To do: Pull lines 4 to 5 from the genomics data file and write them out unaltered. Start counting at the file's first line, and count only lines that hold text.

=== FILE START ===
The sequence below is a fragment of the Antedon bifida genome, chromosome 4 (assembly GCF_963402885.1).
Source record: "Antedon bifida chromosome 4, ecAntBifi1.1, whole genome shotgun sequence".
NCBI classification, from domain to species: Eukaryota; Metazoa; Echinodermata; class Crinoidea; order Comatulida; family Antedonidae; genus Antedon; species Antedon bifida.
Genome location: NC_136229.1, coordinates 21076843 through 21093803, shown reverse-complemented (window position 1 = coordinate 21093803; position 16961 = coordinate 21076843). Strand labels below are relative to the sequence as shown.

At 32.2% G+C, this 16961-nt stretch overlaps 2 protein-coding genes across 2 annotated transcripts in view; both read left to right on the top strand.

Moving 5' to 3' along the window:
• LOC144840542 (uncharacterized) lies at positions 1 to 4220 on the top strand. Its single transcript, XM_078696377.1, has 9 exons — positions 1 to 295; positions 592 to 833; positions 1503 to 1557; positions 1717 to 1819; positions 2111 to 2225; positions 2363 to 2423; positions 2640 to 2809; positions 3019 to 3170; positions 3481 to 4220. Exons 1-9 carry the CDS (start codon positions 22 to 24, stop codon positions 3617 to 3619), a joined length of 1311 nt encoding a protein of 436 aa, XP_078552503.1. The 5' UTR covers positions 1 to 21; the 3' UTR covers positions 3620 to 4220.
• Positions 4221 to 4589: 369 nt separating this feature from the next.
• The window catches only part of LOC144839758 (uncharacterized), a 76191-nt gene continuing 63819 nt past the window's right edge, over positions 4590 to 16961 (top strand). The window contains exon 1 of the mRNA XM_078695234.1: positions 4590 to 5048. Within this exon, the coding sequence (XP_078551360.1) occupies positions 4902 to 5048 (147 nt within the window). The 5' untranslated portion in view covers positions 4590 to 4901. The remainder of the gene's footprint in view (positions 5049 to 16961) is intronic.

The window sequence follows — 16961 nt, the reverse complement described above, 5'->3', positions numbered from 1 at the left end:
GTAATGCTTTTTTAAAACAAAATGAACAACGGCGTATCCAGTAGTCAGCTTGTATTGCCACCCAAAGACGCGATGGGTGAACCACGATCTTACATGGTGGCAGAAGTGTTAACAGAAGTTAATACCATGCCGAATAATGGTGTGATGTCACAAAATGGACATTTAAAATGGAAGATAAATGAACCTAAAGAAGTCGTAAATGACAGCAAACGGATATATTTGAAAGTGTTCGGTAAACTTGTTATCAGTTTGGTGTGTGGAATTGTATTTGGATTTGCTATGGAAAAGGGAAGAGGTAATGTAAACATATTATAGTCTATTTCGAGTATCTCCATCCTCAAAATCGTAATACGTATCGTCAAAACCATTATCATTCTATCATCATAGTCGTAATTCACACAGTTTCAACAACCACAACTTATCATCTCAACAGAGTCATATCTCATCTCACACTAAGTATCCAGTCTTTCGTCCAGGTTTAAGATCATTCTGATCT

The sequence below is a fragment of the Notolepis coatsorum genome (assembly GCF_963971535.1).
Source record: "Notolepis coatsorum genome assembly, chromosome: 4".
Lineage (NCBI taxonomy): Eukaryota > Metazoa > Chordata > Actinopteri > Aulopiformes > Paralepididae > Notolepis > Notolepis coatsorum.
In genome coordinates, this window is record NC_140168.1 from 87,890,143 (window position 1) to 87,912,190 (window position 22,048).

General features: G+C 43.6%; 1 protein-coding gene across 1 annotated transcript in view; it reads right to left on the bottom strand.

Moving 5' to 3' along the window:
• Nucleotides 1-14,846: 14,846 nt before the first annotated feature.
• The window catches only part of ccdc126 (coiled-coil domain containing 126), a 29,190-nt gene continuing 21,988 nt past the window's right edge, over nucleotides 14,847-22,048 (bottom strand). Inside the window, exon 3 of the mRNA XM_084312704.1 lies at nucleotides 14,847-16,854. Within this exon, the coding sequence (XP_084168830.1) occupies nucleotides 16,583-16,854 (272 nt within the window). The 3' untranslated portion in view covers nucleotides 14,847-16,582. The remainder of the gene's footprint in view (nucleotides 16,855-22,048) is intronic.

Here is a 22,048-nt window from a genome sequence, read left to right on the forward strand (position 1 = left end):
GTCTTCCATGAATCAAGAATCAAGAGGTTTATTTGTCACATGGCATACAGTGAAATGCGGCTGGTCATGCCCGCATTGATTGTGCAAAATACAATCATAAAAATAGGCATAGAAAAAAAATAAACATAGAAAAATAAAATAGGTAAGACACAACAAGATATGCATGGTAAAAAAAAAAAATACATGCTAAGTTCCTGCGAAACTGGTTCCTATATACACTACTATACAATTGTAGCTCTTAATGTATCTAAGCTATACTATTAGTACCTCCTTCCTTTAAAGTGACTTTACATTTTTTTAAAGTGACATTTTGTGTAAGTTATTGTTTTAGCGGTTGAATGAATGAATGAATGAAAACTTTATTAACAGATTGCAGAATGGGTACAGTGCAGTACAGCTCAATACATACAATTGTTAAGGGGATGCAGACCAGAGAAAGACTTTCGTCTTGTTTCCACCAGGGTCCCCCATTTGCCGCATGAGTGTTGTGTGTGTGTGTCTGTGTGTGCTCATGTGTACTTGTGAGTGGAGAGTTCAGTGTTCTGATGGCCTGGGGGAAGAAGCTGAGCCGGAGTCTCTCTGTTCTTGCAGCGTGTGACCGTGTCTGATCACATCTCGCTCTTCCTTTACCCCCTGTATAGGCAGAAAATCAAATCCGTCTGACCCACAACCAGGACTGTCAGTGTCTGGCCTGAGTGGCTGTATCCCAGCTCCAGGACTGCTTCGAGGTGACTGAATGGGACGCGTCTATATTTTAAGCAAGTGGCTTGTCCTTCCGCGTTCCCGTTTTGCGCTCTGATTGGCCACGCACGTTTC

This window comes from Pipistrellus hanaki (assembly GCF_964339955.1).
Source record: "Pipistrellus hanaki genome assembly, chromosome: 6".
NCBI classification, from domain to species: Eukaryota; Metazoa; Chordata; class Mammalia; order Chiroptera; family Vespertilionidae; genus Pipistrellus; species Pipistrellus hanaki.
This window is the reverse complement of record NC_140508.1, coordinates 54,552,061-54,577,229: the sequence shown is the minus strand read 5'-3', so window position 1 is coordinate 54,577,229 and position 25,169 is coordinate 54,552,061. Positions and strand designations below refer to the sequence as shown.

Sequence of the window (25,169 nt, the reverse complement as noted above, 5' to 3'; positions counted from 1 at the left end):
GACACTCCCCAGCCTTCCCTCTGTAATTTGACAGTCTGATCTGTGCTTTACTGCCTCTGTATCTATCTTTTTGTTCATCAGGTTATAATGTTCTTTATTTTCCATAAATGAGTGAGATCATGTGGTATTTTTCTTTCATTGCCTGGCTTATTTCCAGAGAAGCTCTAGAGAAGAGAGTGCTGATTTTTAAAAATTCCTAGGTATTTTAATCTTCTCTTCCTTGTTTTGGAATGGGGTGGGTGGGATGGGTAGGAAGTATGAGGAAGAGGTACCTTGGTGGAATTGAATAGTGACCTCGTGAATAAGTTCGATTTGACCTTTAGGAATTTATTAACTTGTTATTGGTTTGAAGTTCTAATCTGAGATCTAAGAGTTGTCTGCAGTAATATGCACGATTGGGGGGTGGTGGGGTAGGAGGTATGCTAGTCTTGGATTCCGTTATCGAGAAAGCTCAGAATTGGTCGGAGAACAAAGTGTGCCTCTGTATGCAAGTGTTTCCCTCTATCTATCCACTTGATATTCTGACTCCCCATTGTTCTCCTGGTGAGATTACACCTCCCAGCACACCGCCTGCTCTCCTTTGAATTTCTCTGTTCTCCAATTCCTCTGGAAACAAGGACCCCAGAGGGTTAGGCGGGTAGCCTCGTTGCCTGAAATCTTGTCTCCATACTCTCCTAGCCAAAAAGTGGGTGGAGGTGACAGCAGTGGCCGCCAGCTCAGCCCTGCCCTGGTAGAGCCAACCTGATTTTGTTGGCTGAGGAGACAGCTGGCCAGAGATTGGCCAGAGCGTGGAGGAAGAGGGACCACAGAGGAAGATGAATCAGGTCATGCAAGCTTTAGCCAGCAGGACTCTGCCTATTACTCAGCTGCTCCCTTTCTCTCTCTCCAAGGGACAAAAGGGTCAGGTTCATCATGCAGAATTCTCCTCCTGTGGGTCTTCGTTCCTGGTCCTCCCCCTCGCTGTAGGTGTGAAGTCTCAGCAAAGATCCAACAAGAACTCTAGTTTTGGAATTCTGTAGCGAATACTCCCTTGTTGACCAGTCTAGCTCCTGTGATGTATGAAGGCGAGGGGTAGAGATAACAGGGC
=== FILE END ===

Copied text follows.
Genome location: NC_136229.1, coordinates 21076843 through 21093803, shown reverse-complemented (window position 1 = coordinate 21093803; position 16961 = coordinate 21076843). Strand labels below are relative to the sequence as shown.

At 32.2% G+C, this 16961-nt stretch overlaps 2 protein-coding genes across 2 annotated transcripts in view; both read left to right on the top strand.